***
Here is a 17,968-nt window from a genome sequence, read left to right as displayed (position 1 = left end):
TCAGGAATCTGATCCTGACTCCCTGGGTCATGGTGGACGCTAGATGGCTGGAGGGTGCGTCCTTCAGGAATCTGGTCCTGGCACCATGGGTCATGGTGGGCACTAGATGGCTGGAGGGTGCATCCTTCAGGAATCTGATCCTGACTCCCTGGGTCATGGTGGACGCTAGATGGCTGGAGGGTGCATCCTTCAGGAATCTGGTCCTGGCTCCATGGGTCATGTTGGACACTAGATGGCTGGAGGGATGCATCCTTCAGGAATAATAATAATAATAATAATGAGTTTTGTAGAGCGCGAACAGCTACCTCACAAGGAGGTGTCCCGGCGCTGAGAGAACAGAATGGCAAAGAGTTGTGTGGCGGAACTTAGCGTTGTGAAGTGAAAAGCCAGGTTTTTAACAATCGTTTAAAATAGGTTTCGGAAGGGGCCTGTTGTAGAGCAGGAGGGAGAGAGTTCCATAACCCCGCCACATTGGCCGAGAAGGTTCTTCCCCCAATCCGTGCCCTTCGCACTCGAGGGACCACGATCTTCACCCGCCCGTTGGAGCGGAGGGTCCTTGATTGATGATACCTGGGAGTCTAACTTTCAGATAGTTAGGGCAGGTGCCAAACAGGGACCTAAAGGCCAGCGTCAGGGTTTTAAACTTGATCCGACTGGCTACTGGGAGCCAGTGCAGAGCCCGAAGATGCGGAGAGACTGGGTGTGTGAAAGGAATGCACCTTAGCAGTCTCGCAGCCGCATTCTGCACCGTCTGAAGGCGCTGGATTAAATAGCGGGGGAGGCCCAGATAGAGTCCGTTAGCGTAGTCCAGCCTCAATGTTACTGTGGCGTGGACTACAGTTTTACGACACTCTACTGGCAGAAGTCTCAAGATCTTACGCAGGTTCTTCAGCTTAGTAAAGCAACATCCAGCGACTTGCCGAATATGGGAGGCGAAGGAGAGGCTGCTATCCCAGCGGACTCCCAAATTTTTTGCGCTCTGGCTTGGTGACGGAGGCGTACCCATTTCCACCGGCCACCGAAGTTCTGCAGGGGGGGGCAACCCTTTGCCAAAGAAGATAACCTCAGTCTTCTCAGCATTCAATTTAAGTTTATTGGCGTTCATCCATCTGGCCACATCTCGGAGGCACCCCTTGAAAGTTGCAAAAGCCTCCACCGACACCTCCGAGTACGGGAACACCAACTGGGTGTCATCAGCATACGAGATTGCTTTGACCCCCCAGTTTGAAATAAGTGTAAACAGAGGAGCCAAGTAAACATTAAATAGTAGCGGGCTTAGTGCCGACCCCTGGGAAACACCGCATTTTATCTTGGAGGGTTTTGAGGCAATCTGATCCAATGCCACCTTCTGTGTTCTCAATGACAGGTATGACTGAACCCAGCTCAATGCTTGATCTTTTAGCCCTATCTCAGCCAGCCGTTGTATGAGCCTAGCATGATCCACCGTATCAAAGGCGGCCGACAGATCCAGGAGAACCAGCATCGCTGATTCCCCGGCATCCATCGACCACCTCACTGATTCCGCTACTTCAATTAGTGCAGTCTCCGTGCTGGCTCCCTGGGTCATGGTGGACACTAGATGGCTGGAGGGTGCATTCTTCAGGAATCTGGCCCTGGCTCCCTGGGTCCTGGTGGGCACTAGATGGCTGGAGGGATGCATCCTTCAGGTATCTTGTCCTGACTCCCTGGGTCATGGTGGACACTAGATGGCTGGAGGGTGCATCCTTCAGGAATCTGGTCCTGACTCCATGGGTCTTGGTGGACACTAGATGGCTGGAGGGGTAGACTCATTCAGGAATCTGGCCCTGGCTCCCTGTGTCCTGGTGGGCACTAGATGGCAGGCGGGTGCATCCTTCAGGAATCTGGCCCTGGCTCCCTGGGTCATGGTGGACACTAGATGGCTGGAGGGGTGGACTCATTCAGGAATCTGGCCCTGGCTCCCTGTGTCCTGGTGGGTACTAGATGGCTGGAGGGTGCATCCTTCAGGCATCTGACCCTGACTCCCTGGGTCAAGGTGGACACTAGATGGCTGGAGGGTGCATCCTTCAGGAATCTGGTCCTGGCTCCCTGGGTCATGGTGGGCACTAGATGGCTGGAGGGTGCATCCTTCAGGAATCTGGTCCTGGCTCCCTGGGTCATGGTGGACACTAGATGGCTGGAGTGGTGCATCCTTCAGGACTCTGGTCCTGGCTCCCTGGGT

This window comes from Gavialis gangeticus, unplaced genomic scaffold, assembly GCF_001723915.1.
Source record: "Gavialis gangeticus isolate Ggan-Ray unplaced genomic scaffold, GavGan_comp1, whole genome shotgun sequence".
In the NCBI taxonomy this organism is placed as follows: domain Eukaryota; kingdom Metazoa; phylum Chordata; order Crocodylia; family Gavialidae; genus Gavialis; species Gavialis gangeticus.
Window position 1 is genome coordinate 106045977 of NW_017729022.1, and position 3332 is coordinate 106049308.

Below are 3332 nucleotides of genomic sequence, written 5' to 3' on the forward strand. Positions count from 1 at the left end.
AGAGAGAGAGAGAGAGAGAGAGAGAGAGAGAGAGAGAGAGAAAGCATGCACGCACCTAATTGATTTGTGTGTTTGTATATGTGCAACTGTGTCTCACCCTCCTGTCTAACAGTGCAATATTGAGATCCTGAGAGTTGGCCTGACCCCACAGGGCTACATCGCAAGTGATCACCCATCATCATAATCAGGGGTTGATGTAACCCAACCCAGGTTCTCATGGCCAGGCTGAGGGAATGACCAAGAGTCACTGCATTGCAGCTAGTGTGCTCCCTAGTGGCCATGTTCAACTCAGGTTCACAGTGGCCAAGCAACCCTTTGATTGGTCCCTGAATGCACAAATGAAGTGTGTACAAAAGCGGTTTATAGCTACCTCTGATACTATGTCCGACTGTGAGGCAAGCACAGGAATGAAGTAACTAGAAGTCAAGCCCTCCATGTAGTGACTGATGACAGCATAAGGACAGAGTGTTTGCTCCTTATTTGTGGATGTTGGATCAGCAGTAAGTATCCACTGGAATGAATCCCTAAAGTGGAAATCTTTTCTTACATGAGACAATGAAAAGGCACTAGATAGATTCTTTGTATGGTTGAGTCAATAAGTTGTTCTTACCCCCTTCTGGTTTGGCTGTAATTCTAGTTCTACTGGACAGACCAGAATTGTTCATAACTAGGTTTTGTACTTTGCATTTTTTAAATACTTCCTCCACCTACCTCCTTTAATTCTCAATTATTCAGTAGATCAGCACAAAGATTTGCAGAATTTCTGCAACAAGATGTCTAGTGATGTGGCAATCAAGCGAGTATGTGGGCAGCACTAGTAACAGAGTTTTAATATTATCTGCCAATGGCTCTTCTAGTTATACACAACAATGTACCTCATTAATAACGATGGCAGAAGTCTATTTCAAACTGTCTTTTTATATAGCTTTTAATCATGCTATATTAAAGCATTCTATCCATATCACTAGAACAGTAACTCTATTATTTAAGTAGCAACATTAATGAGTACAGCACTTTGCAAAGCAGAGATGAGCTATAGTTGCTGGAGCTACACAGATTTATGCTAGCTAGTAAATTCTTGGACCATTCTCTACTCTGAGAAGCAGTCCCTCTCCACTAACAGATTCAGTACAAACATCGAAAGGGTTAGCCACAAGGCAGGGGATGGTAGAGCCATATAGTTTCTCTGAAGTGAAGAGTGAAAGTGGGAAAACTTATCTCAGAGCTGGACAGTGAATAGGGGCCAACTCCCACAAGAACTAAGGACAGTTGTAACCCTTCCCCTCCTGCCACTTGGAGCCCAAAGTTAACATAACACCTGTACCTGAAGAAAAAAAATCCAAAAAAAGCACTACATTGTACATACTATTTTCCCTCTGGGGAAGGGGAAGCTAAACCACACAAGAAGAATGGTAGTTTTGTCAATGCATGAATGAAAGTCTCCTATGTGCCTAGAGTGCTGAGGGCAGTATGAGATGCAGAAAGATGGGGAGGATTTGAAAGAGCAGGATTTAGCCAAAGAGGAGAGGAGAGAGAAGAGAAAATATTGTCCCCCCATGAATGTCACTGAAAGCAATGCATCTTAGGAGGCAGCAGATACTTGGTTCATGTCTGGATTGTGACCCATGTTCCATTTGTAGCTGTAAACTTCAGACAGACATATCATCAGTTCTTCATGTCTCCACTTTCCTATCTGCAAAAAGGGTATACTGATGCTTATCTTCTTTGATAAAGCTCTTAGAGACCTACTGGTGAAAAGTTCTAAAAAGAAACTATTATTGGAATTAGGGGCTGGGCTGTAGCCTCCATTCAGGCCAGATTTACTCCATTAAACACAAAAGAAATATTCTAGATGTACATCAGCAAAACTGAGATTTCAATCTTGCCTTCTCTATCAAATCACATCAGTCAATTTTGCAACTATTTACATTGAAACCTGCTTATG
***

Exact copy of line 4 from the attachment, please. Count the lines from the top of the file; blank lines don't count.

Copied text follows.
Source record: "Gavialis gangeticus isolate Ggan-Ray unplaced genomic scaffold, GavGan_comp1, whole genome shotgun sequence".